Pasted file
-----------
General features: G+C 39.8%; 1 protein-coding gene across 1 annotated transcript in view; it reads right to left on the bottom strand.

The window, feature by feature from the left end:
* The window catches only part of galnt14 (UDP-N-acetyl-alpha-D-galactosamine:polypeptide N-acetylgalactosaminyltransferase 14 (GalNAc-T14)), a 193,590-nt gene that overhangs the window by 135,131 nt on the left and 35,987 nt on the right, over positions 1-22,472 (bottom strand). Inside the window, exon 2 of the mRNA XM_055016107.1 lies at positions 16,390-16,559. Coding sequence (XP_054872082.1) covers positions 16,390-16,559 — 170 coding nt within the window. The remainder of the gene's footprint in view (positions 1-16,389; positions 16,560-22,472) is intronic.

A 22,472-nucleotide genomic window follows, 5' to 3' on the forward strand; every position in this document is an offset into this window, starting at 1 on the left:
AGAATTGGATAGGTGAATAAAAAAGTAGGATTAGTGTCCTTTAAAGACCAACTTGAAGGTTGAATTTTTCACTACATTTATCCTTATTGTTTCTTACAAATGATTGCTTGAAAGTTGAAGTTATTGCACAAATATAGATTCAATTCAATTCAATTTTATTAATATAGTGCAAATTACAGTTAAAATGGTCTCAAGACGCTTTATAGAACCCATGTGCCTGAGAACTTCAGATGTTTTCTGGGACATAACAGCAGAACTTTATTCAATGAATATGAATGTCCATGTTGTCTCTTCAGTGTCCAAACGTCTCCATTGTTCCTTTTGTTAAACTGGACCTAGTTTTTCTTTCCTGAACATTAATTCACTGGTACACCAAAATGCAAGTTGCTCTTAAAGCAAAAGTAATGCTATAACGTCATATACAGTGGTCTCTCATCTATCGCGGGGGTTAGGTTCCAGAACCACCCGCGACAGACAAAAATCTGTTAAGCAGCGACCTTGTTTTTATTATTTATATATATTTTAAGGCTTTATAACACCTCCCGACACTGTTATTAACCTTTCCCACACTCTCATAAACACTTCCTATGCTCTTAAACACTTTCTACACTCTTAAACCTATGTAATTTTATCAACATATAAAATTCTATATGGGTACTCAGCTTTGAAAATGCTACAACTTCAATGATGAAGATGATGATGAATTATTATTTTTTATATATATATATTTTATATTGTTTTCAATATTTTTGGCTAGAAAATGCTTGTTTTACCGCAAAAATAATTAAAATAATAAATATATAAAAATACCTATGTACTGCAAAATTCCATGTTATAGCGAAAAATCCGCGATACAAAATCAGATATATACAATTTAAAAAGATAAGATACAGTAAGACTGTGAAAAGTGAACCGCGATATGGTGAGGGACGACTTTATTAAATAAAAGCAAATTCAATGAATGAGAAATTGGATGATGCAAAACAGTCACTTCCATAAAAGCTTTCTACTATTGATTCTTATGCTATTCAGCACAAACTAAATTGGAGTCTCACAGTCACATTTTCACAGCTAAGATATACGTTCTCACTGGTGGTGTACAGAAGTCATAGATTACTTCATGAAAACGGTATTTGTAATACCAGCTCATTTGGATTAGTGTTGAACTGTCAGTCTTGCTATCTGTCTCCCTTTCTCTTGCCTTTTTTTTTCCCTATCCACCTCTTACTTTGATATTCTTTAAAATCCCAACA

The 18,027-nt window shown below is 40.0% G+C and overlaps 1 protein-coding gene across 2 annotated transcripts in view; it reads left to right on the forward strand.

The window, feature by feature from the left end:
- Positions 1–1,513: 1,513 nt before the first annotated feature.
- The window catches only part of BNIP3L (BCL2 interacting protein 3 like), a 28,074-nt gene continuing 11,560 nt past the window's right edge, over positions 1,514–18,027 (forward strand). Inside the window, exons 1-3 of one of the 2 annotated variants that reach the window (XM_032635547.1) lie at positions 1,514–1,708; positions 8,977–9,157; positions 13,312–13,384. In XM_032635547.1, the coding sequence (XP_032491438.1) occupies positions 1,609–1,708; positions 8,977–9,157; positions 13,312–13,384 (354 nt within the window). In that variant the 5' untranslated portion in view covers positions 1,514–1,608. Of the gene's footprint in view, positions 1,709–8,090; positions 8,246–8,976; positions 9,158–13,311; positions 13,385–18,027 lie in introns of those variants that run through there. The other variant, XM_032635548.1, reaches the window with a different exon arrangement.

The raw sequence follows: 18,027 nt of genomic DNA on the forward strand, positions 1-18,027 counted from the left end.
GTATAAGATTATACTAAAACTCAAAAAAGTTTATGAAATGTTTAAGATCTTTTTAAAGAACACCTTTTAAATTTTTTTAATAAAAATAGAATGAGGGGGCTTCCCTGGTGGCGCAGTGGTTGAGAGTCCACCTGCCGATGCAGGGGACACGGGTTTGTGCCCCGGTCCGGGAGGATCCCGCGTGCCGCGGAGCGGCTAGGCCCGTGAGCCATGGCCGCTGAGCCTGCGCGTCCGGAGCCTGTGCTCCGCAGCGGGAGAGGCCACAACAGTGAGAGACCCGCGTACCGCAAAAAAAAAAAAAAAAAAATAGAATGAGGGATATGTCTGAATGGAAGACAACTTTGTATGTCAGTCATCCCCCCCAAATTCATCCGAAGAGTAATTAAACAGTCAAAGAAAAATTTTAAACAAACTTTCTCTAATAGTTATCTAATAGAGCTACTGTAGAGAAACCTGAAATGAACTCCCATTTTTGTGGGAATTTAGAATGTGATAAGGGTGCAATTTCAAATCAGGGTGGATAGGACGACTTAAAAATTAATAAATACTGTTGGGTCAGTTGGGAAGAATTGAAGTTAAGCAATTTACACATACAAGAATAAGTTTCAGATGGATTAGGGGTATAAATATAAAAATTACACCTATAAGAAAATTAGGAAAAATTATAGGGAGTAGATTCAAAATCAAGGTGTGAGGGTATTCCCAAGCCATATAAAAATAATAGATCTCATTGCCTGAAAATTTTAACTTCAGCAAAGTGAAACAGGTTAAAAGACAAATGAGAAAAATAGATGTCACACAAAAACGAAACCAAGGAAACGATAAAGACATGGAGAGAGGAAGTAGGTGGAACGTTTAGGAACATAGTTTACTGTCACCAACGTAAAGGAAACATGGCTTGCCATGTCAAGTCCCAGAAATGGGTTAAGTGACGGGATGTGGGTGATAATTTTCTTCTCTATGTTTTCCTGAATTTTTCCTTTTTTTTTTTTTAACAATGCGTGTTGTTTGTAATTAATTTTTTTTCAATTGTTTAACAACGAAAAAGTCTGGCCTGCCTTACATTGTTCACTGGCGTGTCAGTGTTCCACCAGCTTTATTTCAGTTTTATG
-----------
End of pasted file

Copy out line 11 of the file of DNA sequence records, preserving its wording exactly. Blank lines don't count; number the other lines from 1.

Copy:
GTATAAGATTATACTAAAACTCAAAAAAGTTTATGAAATGTTTAAGATCTTTTTAAAGAACACCTTTTAAATTTTTTTAATAAAAATAGAATGAGGGGGCTTCCCTGGTGGCGCAGTGGTTGAGAGTCCACCTGCCGATGCAGGGGACACGGGTTTGTGCCCCGGTCCGGGAGGATCCCGCGTGCCGCGGAGCGGCTAGGCCCGTGAGCCATGGCCGCTGAGCCTGCGCGTCCGGAGCCTGTGCTCCGCAGCGGGAGAGGCCACAACAGTGAGAGACCCGCGTACCGCAAAAAAAAAAAAAAAAAAATAGAATGAGGGATATGTCTGAATGGAAGACAACTTTGTATGTCAGTCATCCCCCCCAAATTCATCCGAAGAGTAATTAAACAGTCAAAGAAAAATTTTAAACAAACTTTCTCTAATAGTTATCTAATAGAGCTACTGTAGAGAAACCTGAAATGAACTCCCATTTTTGTGGGAATTTAGAATGTGATAAGGGTGCAATTTCAAATCAGGGTGGATAGGACGACTTAAAAATTAATAAATACTGTTGGGTCAGTTGGGAAGAATTGAAGTTAAGCAATTTACACATACAAGAATAAGTTTCAGATGGATTAGGGGTATAAATATAAAAATTACACCTATAAGAAAATTAGGAAAAATTATAGGGAGTAGATTCAAAATCAAGGTGTGAGGGTATTCCCAAGCCATATAAAAATAATAGATCTCATTGCCTGAAAATTTTAACTTCAGCAAAGTGAAACAGGTTAAAAGACAAATGAGAAAAATAGATGTCACACAAAAACGAAACCAAGGAAACGATAAAGACATGGAGAGAGGAAGTAGGTGGAACGTTTAGGAACATAGTTTACTGTCACCAACGTAAAGGAAACATGGCTTGCCATGTCAAGTCCCAGAAATGGGTTAAGTGACGGGATGTGGGTGATAATTTTCTTCTCTATGTTTTCCTGAATTTTTCCTTTTTTTTTTTTTAACAATGCGTGTTGTTTGTAATTAATTTTTTTTCAATTGTTTAACAACGAAAAAGTCTGGCCTGCCTTACATTGTTCACTGGCGTGTCAGTGTTCCACCAGCTTTATTTCAGTTTTATG